Subject: Re: ok, FSBs created schwag; now bet the farm on something better
From: Peter Wayner <pcw2@flyzone.com>
Date: Fri, 21 Sep 2001 09:58:05 -0400

>  Stallman is *still* using MIT resources (but his academic background
>is from Harvard), and Torvalds was an undergraduate for a long time --
>during a recession, it's easier to stay in school and hack (in
>Scandinavian countries - a somewhat important cultural difference.)
>I'll grant your point that these don't come out of funded university
>research programs - but you may want to tune your examples a bit more
>carefully :-)

You've have a point. There is some connection, although I don't know 
if the bond between Stallman and MIT is that strong.  On one hand, 
he's had drastic arguments with them about security. (He used to 
publicize the fact that his password was "rms" in case people needed 
a machine to use.) On the other hand, I think many people there 
support the project. He's listed as a research associate, but I don't 
know if he gets any money from them. It's hard to pin down, but it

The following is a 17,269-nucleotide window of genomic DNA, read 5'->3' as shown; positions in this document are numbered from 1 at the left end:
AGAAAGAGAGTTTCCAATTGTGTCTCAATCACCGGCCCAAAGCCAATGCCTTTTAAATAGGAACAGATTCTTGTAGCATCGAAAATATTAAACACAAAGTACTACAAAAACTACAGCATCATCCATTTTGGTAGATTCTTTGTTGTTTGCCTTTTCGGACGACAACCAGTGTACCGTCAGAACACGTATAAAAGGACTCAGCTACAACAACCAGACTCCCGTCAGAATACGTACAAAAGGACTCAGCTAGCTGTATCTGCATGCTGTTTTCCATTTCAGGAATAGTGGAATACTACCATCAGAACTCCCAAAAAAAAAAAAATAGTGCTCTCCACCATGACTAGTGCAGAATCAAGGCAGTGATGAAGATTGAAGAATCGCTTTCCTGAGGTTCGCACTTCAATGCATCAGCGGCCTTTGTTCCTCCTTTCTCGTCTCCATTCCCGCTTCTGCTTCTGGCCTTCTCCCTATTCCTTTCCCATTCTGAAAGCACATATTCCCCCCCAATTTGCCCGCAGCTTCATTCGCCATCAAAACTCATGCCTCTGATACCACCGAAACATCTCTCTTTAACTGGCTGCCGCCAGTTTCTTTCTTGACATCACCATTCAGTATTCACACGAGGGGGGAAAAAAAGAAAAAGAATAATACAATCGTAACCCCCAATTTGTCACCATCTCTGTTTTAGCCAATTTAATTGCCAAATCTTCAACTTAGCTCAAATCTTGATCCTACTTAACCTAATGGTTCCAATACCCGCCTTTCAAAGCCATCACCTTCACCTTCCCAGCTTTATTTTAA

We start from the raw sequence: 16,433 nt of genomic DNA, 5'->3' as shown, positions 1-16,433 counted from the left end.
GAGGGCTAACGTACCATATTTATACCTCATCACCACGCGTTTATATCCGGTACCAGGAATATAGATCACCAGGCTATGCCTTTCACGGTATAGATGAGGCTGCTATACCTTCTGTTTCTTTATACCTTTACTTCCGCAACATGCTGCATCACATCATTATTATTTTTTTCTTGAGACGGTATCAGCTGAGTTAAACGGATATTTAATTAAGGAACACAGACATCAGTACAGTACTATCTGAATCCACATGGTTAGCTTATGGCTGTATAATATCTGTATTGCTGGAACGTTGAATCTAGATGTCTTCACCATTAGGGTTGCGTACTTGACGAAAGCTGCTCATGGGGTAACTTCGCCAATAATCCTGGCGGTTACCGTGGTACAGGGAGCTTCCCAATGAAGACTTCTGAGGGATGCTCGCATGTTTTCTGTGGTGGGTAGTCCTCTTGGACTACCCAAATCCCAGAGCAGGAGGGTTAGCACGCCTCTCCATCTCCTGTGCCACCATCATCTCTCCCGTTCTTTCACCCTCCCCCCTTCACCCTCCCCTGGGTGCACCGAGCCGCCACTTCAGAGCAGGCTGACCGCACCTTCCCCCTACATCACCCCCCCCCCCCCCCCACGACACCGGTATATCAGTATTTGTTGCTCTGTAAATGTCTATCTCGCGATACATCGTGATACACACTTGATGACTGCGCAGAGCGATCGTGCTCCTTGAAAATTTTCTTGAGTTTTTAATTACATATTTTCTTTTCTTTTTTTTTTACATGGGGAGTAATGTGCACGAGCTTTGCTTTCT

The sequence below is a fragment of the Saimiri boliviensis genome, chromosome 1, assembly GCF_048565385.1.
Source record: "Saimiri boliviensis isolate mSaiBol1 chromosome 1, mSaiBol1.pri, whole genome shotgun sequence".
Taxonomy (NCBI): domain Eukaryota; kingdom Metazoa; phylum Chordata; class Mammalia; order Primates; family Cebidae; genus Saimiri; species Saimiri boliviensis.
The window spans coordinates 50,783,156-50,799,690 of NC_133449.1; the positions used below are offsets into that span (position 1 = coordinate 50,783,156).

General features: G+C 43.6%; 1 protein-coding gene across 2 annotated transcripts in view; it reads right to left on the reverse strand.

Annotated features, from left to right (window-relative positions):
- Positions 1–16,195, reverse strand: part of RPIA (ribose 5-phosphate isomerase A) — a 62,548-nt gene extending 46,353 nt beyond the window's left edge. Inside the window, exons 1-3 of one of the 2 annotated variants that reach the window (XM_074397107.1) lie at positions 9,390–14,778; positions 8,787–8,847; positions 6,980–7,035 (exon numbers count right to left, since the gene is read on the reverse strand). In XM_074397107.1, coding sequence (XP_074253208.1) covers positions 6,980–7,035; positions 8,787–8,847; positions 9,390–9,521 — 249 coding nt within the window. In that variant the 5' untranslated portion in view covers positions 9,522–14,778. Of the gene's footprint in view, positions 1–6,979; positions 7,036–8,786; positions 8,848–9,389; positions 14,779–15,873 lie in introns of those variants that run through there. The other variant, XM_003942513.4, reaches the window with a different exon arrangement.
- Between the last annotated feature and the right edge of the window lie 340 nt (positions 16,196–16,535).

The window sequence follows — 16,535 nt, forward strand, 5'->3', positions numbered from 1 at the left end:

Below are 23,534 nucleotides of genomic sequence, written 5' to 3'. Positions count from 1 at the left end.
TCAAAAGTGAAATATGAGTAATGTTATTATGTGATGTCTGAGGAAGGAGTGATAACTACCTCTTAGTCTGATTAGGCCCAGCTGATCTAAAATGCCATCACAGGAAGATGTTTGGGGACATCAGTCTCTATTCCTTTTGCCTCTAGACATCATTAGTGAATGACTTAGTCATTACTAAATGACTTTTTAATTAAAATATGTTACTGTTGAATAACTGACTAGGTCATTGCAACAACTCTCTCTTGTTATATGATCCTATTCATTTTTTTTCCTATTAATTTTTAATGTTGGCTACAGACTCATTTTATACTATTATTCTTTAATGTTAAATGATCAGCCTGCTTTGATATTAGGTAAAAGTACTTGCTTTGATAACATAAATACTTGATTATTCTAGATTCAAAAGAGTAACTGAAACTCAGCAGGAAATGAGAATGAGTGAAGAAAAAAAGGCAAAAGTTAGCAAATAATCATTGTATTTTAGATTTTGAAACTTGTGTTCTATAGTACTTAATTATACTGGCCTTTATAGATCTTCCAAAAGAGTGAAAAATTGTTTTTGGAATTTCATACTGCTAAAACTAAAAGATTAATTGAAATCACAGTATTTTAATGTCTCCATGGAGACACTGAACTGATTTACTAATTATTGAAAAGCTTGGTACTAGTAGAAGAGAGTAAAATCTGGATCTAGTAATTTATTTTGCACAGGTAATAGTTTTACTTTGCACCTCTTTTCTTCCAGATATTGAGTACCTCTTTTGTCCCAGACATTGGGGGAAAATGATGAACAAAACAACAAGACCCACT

would be an interesting relationship to explore.

I don't think the undergraduate school provided any support for 
Torvalds.  It might have even charged him for the pleasure, if it's 
like American universities. But Europe is different. Finland probably 
paid the tuition, but I don't think it was paying him a stipend.  So 
you might as well give credit to the video rental store where he was 
a "member." Or better yet the local library which gave him borrowing 
privileges. My copy of "Just for Fun" is packed away because I'm 
moving. When I get it out, I can find more details.

Here's an interesting question: A kid's parents pay $35k+ to send him 
to school. He dutifully works on his class projects, but at night he 
does cool open source stuff. Is this an example of the academic 
research community supporting open source? Or is it more fair to give 
credit to his parents? If a Microsoft worker writes open source code 
at night, does that mean that MS is supporting open source?


In any case, there are certainly dozens of other high profile 
projects like Apache and maybe even FreeBSD. Sure, most of BSD was 
written at Berkeley, but the FreeBSD project migrated after the 
lawsuit raised such a stink. It's really amazing how non-academic the 
crowd happens to be at an open source convention.

Of course, there are still academics around. Code does make it out of 
universities. I'm sure that DARPA grants still require professors to 
distribute their code produced by the grant. There are plenty of 
examples, it's just that there's no one from the university community 
on the forefront of the open source movement. It's kind of odd.